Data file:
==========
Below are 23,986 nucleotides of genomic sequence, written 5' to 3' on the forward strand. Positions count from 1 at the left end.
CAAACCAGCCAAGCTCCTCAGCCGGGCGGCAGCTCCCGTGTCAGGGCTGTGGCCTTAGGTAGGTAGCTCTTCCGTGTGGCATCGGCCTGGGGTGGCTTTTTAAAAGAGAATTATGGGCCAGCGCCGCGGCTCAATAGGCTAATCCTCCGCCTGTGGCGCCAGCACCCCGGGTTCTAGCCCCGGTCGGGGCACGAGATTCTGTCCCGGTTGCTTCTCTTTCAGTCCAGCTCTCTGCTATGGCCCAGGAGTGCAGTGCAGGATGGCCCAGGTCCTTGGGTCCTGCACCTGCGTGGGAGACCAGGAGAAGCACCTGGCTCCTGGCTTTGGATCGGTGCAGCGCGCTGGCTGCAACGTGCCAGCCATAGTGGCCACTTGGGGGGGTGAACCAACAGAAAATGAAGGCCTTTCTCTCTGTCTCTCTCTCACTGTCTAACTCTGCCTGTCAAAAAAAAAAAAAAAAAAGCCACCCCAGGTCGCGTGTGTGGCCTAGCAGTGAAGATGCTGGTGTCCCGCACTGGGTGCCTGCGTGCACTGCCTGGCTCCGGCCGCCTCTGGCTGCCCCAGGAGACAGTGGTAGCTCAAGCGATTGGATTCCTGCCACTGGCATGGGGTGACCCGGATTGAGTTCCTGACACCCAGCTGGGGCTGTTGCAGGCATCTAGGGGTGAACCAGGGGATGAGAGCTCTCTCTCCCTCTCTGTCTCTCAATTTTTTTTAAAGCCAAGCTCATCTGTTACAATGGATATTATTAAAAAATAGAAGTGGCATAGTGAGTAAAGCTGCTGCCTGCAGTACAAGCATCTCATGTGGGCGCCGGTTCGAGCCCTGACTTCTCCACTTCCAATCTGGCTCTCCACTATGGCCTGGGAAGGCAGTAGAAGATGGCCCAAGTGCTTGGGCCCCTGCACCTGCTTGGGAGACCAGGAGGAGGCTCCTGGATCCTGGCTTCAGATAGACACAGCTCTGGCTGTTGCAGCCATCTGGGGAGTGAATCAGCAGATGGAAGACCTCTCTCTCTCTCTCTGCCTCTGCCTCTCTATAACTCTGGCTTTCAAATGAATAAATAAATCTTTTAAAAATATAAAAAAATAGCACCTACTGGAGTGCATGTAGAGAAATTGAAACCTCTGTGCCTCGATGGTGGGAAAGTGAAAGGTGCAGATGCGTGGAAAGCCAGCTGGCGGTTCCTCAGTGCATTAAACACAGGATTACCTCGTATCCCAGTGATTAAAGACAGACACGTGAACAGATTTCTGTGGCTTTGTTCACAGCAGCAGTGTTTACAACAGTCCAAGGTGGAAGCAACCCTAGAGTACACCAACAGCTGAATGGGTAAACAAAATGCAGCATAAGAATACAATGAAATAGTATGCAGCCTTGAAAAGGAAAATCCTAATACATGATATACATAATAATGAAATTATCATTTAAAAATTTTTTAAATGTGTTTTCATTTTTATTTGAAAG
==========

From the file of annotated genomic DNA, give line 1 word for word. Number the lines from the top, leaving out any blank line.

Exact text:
Below are 23,986 nucleotides of genomic sequence, written 5' to 3' on the forward strand. Positions count from 1 at the left end.